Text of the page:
The Drugs & Health Centre aims to promote a better understanding of drugs and the drug safety process and provide support to patients and their families, their doctors, the media and other interested parties. We strive to provide users with accurate and up-to-date information about drugs, health care professionals and facilities in Canada. More importantly, we strive to help educate them about health and safety, the use and abuse of drugs, and their own rights when it comes to drugs. This can be a very powerful tool when you consider that over half of Canadians have used drugs in the past 12 months! That’s a large number, and we know that our discussions with consumers can have a significant impact on the use of drugs.
Online pharmacies work very well, but there are some that are unsafe, and some that are actually scams. If you are applying for treatment from a prescription or over-the-counter medication, especially over-the-counter medications, be cautious when ordering online. Many online pharmacies have no control over their products and may not stock your medication. Many doctors have published the same medication on multiple websites. Some sites and vendors have not been responsive to consumer complaints. And, many pharmacies are hesitant to state that their products are safe and effective. When you purchase a prescription medication, you should know what it does, its dosage, and how long it lasts for. If you are ordering a generic medication, make sure to get information about the manufacturer, the active ingredients, and the manufacturer’s packaging. Ask the pharmacy where you are ordering from, especially if they offer a free shipping option. Ask the pharmacy to state that their product is made under the strictest quality control practices. You can always check with your health care provider before taking medications on a trip abroad, or even from another country. Ask the pharmacy if they provide medical records. In some countries, you can also find out if the medications they sell contain stimulant ingredients. If you use a medication in a new country, consider learning about the dangers and side effects to ensure you are not hurting yourself or others. Make sure you know the drug’s brand name (the generic names) and dosage (how much) and how it compares to the medication you are already taking. Additionally, read up on your medication, safety, and side effects before use. You may not be told about any problems if you ask a knowledgeable person in the health care system. Canadian pharmacy is the most trusted name in high-quality, affordable medications.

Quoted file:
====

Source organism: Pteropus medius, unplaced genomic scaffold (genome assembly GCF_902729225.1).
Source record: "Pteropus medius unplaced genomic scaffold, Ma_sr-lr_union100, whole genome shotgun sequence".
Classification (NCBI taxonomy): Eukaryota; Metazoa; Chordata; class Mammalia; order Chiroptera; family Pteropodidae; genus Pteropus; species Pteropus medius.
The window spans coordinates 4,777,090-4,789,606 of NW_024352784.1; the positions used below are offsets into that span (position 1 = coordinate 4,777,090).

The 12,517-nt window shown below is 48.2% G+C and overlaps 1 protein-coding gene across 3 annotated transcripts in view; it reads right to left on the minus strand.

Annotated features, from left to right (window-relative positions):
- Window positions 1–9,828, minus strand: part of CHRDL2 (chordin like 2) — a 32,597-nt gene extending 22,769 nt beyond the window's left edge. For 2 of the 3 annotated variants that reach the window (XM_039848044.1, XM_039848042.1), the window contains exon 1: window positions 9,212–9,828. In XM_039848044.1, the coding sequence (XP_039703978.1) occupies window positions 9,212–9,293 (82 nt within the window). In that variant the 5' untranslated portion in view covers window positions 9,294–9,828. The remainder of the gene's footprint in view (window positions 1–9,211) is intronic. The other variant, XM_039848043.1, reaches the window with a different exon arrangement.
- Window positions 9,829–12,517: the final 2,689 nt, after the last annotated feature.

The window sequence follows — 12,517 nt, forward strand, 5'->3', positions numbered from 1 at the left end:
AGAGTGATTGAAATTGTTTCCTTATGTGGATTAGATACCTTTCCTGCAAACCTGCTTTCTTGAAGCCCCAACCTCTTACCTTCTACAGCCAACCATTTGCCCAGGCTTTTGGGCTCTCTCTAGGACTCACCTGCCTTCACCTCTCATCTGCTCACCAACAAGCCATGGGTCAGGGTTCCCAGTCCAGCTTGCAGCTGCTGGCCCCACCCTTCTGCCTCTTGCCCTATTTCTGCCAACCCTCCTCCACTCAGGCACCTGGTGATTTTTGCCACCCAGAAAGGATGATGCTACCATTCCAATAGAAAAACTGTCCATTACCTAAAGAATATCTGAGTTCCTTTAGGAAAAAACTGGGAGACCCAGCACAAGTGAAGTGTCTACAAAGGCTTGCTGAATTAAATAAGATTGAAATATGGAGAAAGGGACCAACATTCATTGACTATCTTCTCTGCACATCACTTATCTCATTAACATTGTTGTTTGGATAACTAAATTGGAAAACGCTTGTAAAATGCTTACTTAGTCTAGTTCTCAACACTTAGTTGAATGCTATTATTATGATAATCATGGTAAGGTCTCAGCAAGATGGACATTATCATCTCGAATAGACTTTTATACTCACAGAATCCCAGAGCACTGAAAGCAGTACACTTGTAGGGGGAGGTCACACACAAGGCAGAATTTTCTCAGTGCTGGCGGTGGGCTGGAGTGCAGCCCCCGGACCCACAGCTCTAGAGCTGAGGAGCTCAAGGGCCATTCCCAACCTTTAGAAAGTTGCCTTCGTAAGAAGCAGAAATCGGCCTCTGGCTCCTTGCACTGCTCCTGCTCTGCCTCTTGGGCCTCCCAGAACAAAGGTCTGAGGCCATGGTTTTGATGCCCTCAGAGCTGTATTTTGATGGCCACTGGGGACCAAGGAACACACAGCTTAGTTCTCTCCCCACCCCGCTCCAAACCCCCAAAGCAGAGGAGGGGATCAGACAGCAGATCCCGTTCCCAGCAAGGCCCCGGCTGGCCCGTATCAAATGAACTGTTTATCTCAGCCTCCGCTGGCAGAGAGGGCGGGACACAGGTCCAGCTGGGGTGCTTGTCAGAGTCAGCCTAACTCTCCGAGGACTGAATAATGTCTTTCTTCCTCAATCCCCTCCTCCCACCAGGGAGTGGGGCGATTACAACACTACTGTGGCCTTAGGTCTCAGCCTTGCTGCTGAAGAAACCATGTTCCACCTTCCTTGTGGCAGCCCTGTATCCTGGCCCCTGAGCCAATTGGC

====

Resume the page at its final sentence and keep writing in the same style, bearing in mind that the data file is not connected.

When you are looking for the truth, the Canadian Drug Information Centre (CDIC) has a wealth of resources to inform you about drugs. Every year, the CDIC offers approximately 1,200 events for the public, health professionals, legislators and the media. This year’s CDIC theme is Mapping Your Global Drug Experience. If you are a victim of drugs, you are a valuable partner in our efforts. As we continue to do our work, you can be assured that we take your safety and well-being very seriously. If you feel that you have been harmed by drugs, the Canadian Drug Information Centre is here to help you. Visit our Victims of Drugs page for more information.
The Drugs & Health Centre does not support the use of the ‘new’ opioid prescription drugs. To ensure the safety of patients we encourage our members and patients to learn and use the information provided by the National Prescription Drug Monitoring Program. See information about how to access this free program. While we will continue to offer the most current information on current laws and regulations, if you want to get a specific, past version of information, just call us and we will deliver it to you.